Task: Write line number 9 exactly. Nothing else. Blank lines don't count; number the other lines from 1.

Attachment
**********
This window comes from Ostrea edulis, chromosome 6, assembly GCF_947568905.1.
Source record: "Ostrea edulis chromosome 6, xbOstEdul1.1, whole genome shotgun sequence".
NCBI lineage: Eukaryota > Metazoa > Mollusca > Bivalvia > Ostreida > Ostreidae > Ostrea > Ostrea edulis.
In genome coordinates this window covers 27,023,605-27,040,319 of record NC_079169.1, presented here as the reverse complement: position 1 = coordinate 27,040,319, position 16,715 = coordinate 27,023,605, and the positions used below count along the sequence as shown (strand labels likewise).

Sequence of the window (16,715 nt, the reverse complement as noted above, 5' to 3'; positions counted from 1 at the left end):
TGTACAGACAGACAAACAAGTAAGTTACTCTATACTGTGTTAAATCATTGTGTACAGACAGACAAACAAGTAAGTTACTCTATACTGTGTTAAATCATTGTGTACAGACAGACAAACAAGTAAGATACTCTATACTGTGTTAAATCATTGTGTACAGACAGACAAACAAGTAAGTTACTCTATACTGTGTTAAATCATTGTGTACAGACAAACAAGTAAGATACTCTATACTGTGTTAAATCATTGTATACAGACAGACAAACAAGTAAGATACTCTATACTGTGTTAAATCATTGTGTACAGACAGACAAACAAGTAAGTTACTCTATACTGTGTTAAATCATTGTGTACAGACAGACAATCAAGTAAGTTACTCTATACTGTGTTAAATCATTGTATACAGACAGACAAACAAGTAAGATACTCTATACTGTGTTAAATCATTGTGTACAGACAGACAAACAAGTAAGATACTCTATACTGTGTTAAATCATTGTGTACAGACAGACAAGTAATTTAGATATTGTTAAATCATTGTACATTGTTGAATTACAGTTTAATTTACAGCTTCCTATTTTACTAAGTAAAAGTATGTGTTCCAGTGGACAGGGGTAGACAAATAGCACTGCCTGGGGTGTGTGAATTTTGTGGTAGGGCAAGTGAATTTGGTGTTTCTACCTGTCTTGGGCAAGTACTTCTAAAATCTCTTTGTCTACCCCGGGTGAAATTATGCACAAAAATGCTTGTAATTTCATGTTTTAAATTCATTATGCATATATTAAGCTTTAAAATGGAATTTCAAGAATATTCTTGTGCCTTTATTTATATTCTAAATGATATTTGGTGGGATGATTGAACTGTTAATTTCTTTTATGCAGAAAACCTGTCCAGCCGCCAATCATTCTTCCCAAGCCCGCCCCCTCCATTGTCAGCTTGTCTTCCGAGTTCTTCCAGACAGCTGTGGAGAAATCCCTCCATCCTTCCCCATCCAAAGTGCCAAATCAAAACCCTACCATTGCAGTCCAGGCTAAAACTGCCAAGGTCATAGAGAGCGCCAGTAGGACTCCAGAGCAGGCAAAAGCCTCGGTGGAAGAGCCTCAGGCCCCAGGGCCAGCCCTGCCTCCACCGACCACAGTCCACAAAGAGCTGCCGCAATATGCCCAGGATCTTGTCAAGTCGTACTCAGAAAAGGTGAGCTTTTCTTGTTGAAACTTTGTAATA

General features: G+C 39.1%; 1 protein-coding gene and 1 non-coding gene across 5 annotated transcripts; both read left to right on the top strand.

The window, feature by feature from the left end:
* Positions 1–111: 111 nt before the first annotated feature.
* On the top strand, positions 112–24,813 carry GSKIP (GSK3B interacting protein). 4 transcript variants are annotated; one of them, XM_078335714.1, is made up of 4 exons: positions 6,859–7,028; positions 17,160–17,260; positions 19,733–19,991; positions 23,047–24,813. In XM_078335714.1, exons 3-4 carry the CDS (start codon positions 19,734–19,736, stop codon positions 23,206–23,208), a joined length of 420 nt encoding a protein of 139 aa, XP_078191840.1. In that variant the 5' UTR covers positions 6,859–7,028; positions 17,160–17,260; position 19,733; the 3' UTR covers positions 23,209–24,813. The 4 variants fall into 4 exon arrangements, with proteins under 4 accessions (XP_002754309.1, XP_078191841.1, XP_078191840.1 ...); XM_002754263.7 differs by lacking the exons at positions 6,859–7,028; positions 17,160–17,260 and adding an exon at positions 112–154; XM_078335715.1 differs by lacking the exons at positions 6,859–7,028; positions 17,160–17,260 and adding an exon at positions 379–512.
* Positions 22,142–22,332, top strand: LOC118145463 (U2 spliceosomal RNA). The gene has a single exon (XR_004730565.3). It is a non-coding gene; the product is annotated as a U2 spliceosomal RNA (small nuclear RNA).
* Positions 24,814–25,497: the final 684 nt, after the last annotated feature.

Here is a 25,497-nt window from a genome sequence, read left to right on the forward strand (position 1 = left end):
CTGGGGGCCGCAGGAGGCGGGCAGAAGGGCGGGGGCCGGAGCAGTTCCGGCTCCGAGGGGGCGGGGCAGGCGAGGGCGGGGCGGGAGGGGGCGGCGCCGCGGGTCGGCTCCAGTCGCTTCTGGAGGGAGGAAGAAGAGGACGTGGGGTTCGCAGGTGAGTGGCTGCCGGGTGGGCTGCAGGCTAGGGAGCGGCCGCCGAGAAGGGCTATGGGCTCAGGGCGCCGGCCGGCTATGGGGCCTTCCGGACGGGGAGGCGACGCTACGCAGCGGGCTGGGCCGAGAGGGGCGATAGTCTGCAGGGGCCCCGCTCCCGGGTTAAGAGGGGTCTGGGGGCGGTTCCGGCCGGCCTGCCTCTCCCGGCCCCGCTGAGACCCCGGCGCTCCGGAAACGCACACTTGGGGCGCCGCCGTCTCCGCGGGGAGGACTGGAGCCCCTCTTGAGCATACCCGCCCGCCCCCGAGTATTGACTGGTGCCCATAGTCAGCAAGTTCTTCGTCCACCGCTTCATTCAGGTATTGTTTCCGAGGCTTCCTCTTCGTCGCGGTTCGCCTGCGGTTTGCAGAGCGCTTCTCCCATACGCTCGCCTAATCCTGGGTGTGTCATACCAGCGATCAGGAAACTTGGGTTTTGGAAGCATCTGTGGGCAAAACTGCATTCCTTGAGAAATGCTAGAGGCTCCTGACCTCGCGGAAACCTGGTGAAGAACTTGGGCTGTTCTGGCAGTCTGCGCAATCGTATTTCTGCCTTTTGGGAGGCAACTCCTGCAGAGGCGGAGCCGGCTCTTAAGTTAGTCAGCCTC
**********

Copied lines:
* Positions 1–111: 111 nt before the first annotated feature.